Why Are CDs on the Decline While Vinyl Is Thriving?

The Recording Industry Association of America (RIAA) released it’s annual mid-year report about the status of music revenue. In it, their best statisticians tally up the realities of music sales in America; what’s changed, stayed constant and what that means. This latest report shows some things that are to be expected. It also shows something a little more surprising.

The report shows that our beloved old friend CDs are on the decline, very rapidly. Their data shows that CD revenue dropped 41.5% this first half of 2018. On the other hand, vinyl is having an optimistic rise, with a 12.6% increase in revenue generated. Both of these pale in comparison to streaming, which grew 28% year-over-year. But the difference between forms of physical distribution is interesting.

Despite fewer artists releasing music on them and some stores stocking them less, they’re still sold in the millions. But this data shows an interesting downward trend that seems to have gotten worse. CDs seem to be on their way out, while vinyl is fighting it’s way out of disuse. More and more people are turning their back on their old friend.

In a few years, ad-supported and paid streaming may be the only ways you can access music, apart from vinyl records or digital download. Some of us may be saddened by this, and some of us may not care. But it begs the question why someone would give up a convenient disc for an oversized one. Why are the two trading places?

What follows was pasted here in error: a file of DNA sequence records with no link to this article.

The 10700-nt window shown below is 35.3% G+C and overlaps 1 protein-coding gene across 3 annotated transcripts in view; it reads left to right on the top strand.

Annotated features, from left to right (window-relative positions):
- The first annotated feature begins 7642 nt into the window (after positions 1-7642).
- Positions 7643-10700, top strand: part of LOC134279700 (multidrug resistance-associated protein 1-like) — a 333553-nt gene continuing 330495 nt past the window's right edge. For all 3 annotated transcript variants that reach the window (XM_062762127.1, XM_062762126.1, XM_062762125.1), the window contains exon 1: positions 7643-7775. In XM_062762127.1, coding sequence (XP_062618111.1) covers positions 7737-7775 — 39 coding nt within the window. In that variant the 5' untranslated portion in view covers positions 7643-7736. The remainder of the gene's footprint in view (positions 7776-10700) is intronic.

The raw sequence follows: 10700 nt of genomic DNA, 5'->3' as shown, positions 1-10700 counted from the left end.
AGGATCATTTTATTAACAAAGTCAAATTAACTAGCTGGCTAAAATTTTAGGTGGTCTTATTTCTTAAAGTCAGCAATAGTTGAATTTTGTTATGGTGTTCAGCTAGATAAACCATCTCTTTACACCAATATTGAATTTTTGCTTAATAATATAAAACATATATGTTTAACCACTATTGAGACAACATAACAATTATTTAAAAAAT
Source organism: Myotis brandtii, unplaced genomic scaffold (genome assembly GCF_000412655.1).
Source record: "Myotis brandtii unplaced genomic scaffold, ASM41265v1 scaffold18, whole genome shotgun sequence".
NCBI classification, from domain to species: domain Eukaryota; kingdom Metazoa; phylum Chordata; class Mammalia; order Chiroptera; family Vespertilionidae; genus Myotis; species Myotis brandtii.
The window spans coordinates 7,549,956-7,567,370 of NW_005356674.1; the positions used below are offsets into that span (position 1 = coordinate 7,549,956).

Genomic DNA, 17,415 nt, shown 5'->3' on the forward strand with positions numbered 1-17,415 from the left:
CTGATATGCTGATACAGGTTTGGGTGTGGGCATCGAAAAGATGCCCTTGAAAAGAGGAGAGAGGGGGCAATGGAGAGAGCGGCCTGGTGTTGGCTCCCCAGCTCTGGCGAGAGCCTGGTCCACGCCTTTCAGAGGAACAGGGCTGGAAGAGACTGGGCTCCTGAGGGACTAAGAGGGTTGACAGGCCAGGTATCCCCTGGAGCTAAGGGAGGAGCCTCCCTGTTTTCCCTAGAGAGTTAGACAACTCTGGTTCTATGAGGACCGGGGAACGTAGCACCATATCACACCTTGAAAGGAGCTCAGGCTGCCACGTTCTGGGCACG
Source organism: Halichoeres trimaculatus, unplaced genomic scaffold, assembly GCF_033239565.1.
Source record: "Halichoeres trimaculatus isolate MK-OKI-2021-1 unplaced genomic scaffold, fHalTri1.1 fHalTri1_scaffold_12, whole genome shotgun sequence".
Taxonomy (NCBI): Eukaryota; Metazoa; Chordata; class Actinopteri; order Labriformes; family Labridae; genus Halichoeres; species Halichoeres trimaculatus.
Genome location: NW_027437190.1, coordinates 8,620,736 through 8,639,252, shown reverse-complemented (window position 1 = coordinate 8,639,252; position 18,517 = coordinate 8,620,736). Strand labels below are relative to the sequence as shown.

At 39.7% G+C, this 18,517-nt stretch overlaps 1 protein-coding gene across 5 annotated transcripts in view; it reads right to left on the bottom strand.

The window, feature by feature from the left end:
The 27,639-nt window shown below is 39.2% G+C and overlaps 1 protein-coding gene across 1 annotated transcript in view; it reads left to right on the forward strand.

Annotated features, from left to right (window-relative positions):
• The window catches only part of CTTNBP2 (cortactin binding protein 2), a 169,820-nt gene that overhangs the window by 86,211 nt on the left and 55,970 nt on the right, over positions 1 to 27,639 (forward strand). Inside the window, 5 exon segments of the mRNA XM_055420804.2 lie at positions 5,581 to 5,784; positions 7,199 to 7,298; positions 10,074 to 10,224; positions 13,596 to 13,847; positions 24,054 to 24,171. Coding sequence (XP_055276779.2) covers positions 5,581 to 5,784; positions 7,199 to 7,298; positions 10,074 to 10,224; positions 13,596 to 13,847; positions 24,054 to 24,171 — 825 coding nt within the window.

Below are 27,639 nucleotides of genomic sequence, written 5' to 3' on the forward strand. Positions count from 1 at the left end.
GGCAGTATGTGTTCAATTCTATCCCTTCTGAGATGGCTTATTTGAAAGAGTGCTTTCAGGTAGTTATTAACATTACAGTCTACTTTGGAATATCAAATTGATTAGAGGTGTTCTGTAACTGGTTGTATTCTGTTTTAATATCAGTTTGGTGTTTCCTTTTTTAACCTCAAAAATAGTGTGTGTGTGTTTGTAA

Perhaps CDs aren’t so convenient after all

As mentioned above, the compact disc is becoming less produced. Sales are down in almost every genre, except for country, greatest-hits and soundtracks. Meanwhile some artists are releasing their latest music exclusively on vinyl. This preference for vinyl didn’t come out of a vacuum; it comes from a love of nostalgia, often called retromania.

On top of this, vinyl carries a distinct sound that’s different from the CD. It’s been described as having “warmth” to it, something caused by audio distortion intrinsic to analog music. It also requires total album immersion in a sequential track experience. Skipping songs on a record player is not as easy as track seeking on your old discman. The involvement that vinyl gives can make it a more wholesome experience.

Meanwhile, your phone has become everything you need. The mini computer in your pocket can store and access all the world’s information, including audio. The prevalence of streaming has driven access-based music consumption up significantly. This has made your CD player irrelevant, even before it was your phone. Once the iPod took the world by storm, it changed the way we listen to music.

CDs are now only useful in your car, your old boombox or your computer disk drive. Thanks to auxiliary cords and internet access, you can listen to your preferred tunes anywhere, on almost any platform. But this development in technology will never make us forget what CDs did for us. Your old collection may be going out of style, but it will forever remember how your music taste developed.

What do you think? Would you prefer vinyl and streaming, or do you still love your old CDs? Let us know in the comments!